The Dredge


Andrew Gotshall, Reporter


At first take the Petaluma river may not be the sparkling gem the word “river” may provoke. Instead, it is reputably known as being a stinking brown slew of shopping carts, muddy cat-tails, ugly birds, and industrial barges. Nonetheless, many community members find the river as a peaceful sanctuary away from urban life. No matter if you love it or abhor it, Petaluman’s withhold as much town identity in the river as we do in chickens, eggs, and dairy farms. This is why on February 10th when Congressman Jared Huffman announced that the Army Corps of Engineers would officially be dredging the river the whole town let out a collective sigh of relief. 

Congressman Huffman said in a press release:

“I am thrilled that we will finally be able to address the recreational, commercial, and public safety problems that come from delayed dredging. The safety and viability of commercial and recreational traffic is the highest priority, and I thank the Army Corps for taking action on this urgent infrastructure need.” The long awaited dredging has caused major public dissatisfaction with Huffman’s efforts to ensure funding. The City of Petaluma has set aside two million in emergency dredge funding that can now be used for marina restoration. 

Another press release Mayor Teresa Berret said, “Soon we will be able to smile as we face our river whether it is from the reinvigorated downtown and the soon to be constructed Adobe Road Winery, or from the newly constructed Float House on the turning basin or the proposed river adjacent apartments. This dredging project lets us protect our downtown from flooding, provide for revitalization along our river and turning basin and extend the feel of the place once again in our dynamic River Town.” 

For the last 17 years the river has gone un-dredged. The Petaluma River is supposed to be dredged every four years due to the high silt nature of a river mostly being a tidal slough, where much of the river sediment is carried through marshland and settles at the river. The back of silt from 2003 has caused trouble for recreational enthusiasts, navigating boats, and river conservation efforts.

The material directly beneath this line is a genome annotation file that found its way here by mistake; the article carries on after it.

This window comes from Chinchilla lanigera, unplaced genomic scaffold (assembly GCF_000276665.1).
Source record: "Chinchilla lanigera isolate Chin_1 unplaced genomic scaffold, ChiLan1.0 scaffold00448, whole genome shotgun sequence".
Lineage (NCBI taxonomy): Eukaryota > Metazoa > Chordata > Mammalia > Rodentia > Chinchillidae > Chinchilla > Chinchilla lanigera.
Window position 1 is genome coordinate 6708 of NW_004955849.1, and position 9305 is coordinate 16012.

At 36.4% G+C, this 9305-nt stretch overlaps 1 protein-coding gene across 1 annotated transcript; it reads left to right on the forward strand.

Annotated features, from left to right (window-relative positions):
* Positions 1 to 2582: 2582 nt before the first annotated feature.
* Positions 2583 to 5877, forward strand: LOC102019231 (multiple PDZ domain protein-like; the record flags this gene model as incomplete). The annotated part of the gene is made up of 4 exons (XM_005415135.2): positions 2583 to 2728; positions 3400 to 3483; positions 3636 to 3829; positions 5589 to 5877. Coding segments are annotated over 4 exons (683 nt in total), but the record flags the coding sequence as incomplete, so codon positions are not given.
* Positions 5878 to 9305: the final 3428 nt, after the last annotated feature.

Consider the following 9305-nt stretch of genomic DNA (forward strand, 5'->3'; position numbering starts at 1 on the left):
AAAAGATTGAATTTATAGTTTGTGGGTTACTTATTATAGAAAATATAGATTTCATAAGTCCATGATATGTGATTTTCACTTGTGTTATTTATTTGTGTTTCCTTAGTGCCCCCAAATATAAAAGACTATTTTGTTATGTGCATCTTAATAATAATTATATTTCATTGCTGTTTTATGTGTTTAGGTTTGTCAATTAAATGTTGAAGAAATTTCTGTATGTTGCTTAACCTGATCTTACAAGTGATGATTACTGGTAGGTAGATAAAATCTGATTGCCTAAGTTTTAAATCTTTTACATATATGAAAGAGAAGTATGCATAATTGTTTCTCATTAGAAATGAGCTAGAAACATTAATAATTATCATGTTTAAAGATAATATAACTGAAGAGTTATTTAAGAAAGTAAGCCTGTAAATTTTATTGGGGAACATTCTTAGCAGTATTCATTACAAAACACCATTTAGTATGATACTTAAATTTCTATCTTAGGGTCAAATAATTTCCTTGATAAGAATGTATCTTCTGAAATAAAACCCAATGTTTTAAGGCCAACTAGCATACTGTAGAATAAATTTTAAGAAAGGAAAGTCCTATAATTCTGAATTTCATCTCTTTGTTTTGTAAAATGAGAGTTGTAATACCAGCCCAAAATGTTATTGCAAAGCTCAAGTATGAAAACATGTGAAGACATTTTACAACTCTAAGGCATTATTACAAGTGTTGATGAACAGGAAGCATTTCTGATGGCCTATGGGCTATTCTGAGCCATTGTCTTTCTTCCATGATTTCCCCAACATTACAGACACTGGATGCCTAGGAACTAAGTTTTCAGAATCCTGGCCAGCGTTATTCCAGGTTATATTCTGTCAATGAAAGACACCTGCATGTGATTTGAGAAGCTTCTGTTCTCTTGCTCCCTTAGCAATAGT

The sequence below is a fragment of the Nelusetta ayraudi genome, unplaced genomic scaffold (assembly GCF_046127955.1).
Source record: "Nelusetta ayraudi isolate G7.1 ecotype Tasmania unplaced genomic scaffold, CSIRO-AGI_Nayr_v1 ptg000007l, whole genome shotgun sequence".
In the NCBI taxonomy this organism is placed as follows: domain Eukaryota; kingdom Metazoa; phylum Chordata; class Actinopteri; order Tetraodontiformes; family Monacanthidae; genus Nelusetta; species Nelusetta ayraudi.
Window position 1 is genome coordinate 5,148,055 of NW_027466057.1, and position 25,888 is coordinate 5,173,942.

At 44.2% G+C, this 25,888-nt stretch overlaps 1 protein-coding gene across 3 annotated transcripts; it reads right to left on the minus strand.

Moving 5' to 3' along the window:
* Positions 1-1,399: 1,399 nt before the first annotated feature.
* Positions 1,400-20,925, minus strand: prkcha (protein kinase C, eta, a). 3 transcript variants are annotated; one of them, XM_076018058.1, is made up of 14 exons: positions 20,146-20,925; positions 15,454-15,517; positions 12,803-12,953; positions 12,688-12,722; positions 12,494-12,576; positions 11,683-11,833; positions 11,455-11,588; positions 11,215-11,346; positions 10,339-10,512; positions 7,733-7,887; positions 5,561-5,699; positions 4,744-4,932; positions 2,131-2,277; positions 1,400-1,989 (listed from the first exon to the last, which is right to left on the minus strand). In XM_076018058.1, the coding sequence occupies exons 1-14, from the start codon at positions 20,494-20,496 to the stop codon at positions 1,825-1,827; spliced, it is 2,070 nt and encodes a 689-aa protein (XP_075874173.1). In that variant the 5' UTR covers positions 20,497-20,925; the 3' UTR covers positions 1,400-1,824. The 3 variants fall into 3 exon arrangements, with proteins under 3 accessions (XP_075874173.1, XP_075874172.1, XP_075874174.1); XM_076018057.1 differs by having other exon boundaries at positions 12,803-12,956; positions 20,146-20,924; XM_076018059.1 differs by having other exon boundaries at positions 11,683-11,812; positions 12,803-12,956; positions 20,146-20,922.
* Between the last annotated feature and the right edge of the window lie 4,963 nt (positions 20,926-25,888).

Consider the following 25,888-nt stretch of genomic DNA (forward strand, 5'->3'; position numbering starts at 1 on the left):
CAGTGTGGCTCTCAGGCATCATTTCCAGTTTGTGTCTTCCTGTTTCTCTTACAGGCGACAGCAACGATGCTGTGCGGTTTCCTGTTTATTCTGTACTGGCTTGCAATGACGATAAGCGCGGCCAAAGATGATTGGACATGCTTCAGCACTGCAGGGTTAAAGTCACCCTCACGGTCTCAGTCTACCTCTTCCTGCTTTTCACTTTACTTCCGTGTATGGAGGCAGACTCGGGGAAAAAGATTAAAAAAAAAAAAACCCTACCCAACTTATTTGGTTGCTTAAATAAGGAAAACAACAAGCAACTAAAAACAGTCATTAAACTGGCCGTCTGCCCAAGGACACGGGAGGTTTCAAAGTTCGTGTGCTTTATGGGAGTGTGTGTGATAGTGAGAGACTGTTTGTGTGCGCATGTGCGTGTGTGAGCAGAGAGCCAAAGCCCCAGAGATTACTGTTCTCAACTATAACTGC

Student Billy Buickerwood paddles with the Lokahi Outrigger Canoe Club and practices on the river. For him, the impact of the dredging will depend on the location and depth of the final dredging.

“Depending on where the dredge is, because we go from the basin and all the way up 5 miles up the river. So if the dredge happens anywhere between there it is going to have a large effect because the waterway isn’t that big. If the [basin] got dredged it will definitely improve the river. We get stuck all the time. It’s pretty disgusting especially when we have to push off. I’ve been in the river before and it’s all slimy and stuff down there” said Buickerwood.

Additionally, Buickerwood noted how frustrating the muddy conditions of the river can be for post-practice clean up: 

“Everything just gets caked in mud and it takes more time to wash everything down. It’s kinda just a drag,” said Buickerwood. 

Though seen as a all around good for boaters and recreational users, environmental conservationists note that there also may be drawbacks. Senior Hatchery Student Leilani Highland mentioned that there are both benefits and drawbacks of dredging the river after so long. 

“Well It’s an interesting thing because it has the factions of the whole humans versus the environment. It is always a battle over what side has more rights over a certain area. The dredging is going to kick up a lot of silt and destroy a lot of native ground. It’s going to push all that mud into the water and if we do have a native strain of salmon in that creek they spawn by laying their eggs. The males spray their melt onto it and if there is too much disturbance in the water it could cause it so some of the melt doesn’t go straight in. I did hear that they are going to try and avoid doing it during spawning season,” said Highland, “Yes we want to use the river for humans, but we also have to keep in mind the environment is a very important thing we have to consider”

Though there could be an initial disruption to wildlife, Highland states that once the dust has settled the dredging has a chance to bring more good to the river than negatives.

“The dredging could help clear out the trash, and really cleanse that. It gives the plants a chance to grow and mature. It’s settling may take longer than predicted,” said Highland.

In the end the river full of mud or less full of mud will remain an icon of Petaluma culture and economy.